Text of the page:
It may range from a few cents to hundreds of dollars, but your loss of reputation and sanity will be incalculable!
With offline and digital strands of our lives now completely intertwined, every action we take on the internet can directly influence the physical realm.
The greatest impact comes from online communication and the sharing of personal information, because user’s personal details may be used against them later on.
Two major consequences of willingly- and unwillingly- shared personal data in public have arisen over the years:
- Doxxing: the public de-anonymization people for shaming, bullying and other reasons.
- Dark web sales of personal data.
Researchers at cybersecurity firm Kaspersky recently delved into finding out how much a person’s security may cost online. It turns out that accessing sensitive data such as medical records or identification information can cost less than a cup of coffee.
How much is your personal data?
While people’s awareness of privacy issues is rising, most of us still only have a general understanding of why it matters. Reports indicate that a roughly a third of millennials think that they are too boring to be the victim of cybercrime. According to Kaspersky, this is simply not the case. For instance, doxxing, which, in a way, is a method of cyberbullying, can affect any user who is vocal online or does not conform to subjective standards of other users.
Doxxing occurs when a person shares private information about another person without their consent to embarrass, hurt or otherwise put the target in danger. Users typically do not expect personal information to leak out into the public domain, and even if it does, do not anticipate what harm that might do. But as actual incidents show, with especially-determined abusers or malicious users, doxxing may potentially turn as far as hacking into the target’s accounts, a service that is offered on the dark markets nowadays.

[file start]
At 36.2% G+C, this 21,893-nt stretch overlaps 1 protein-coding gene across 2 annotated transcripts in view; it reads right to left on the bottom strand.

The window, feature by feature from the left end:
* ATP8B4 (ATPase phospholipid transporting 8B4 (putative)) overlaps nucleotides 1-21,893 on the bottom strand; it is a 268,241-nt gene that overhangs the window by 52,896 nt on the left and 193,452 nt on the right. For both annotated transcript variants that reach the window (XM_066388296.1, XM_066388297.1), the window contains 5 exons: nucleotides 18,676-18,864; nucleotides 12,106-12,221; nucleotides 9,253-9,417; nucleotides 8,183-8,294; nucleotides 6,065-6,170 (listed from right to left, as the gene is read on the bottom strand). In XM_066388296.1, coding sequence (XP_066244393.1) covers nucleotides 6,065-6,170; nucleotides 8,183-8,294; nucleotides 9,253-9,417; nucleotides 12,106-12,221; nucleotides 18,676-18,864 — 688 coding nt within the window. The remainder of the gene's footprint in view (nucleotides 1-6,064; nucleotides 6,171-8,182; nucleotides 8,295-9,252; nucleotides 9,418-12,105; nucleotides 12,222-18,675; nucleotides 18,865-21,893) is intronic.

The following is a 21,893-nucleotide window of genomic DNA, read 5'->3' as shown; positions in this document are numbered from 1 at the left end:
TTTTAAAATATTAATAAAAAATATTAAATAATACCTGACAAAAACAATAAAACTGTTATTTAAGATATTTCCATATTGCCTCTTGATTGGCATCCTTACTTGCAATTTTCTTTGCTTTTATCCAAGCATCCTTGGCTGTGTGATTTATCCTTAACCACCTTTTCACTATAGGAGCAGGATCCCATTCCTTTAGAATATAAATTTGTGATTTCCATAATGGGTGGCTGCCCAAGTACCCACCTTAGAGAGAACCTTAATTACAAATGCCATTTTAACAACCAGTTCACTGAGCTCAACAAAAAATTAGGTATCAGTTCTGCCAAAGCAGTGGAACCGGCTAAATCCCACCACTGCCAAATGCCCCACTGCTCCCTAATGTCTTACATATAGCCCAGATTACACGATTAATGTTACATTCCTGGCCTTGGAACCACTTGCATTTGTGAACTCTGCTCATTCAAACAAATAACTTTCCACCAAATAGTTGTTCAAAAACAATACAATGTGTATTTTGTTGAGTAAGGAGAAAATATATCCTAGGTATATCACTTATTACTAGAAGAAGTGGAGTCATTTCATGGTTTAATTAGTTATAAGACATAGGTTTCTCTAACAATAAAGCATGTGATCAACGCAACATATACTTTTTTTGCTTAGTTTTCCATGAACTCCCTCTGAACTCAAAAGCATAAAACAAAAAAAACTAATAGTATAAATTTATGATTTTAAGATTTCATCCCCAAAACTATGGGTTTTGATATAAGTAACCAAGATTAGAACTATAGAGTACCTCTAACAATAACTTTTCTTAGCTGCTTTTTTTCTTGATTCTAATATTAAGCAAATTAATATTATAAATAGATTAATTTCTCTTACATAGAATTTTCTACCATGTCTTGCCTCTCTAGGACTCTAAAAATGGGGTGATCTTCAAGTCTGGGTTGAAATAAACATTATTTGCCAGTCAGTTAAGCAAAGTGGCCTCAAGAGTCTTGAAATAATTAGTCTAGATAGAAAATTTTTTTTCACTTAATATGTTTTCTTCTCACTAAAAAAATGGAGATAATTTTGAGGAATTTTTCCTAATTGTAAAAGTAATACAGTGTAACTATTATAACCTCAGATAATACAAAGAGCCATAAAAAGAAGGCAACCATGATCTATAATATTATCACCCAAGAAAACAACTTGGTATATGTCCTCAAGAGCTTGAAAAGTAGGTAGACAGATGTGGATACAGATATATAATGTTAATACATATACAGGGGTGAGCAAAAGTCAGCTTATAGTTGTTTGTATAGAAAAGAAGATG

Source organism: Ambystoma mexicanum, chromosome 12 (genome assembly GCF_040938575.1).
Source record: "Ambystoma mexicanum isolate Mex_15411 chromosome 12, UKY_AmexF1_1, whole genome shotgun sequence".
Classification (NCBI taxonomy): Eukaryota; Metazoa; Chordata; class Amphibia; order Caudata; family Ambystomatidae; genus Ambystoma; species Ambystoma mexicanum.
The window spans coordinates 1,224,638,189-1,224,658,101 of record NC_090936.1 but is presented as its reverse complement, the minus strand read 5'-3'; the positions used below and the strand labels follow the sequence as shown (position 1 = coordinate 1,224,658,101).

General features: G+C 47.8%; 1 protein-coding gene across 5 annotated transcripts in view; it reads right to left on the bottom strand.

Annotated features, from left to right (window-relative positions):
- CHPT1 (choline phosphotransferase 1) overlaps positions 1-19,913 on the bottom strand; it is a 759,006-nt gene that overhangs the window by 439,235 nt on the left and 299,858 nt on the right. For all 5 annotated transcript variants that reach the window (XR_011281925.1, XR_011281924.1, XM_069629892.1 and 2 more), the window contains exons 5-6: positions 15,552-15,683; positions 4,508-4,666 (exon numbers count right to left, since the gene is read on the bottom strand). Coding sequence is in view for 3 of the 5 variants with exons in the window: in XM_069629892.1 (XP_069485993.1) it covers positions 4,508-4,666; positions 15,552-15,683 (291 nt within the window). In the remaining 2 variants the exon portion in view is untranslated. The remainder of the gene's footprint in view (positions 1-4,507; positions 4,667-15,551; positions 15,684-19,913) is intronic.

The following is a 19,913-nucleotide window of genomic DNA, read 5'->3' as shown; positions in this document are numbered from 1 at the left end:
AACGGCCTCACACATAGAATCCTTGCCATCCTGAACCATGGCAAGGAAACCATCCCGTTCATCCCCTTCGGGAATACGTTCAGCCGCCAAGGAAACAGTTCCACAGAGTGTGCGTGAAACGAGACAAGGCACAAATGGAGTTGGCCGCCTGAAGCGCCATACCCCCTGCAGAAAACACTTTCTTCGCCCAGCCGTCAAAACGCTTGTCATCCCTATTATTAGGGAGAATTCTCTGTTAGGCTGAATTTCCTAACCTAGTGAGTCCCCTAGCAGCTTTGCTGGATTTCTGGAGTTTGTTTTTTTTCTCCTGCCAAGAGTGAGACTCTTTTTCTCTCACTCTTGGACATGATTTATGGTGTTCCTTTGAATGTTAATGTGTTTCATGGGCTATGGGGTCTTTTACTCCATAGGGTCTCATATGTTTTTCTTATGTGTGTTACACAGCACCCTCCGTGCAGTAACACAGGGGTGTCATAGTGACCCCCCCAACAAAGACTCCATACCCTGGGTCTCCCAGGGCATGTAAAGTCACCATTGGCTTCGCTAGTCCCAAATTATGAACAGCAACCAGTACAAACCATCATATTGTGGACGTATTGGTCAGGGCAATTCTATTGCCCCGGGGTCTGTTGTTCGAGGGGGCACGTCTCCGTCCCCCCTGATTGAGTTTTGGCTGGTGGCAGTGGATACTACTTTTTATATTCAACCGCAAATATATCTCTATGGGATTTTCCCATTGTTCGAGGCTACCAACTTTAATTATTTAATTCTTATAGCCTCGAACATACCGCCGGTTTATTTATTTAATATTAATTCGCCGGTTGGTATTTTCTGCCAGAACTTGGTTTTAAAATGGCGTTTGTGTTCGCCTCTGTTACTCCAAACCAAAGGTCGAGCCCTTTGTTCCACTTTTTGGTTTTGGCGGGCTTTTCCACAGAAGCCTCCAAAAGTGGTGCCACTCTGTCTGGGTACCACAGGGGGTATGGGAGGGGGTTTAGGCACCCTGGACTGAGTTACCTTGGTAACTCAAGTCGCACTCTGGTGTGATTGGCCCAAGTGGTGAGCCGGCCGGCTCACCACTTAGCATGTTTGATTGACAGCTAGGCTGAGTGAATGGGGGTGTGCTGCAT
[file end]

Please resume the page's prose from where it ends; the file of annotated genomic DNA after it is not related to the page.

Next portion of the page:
To get a better understanding of how users’ personal information can be used in the wrong hands, Kaspersky researchers analyzed active offers on 10 international darknet forums and marketplaces. Access to personal data can start from as low as 50 cents (USD) for an ID, depending on the depth and breadth of the data offered. Some personal information remains as well=demanded as it was almost a decade ago: credit card data, banking and e-payment service access—with their respective prices unchanged in recent years.
The ‘cybergoods game’
New types of saleable data have also emerged, including personal medical records and selfies with personal identification documents, which can cost up to US$40.
The growth in the number of photos with documents in hand and schemes using them also reflects a trend in the ‘cybergoods game’. Abuse of this data potentially results in quite significant consequences, such as taking victims’ names or services on the basis of their identity.
Consequences of abuse of other types of personal data are also significant. Data sold on the dark market can be used for extortion, execution of scams and phishing schemes, and direct theft of money. Certain types of data, such as access to personal accounts or password databases, can be abused not just for financial gain, but also for reputational harm and other types of social damage, including doxxing.
Said Dmitry Galov, a security researcher at Kaspersky: “As we see by the increasing number of data leaks, this leads to more risks for users. However, there are positive developments too. Many organizations are taking extra steps to secure their users’ data. Social media platforms have made especially significant progress in this regard as it is much harder now to steal an account of a specific user. That said, I believe our research highlights how important it is to be aware that your data is in fact in demand and can be used for malicious purposes even if you do not especially have lots of money, do not voice controversial opinions and are generally not very active online.”
Another Kaspersky researcher, Vladislav Tushkanov, noted that the internet has given us an opportunity to express our individualities and share our stories, and that is fantastic. “Yet, one has to understand that being and expressing yourself online is not exactly a private endeavor. It is more like shouting on a crowded street and you never know who might come your way, disagree with you and how they might react. With this, comes risks.”
This does not mean that we should all delete and close our social media accounts, of course. It is all about understanding potential consequences and risks and being prepared for them, said Tushkanov. “The best course of action when it comes to your data is this: know what they know, remove what you can and take control of what information about you goes online. It is that simple, but does require effort.”
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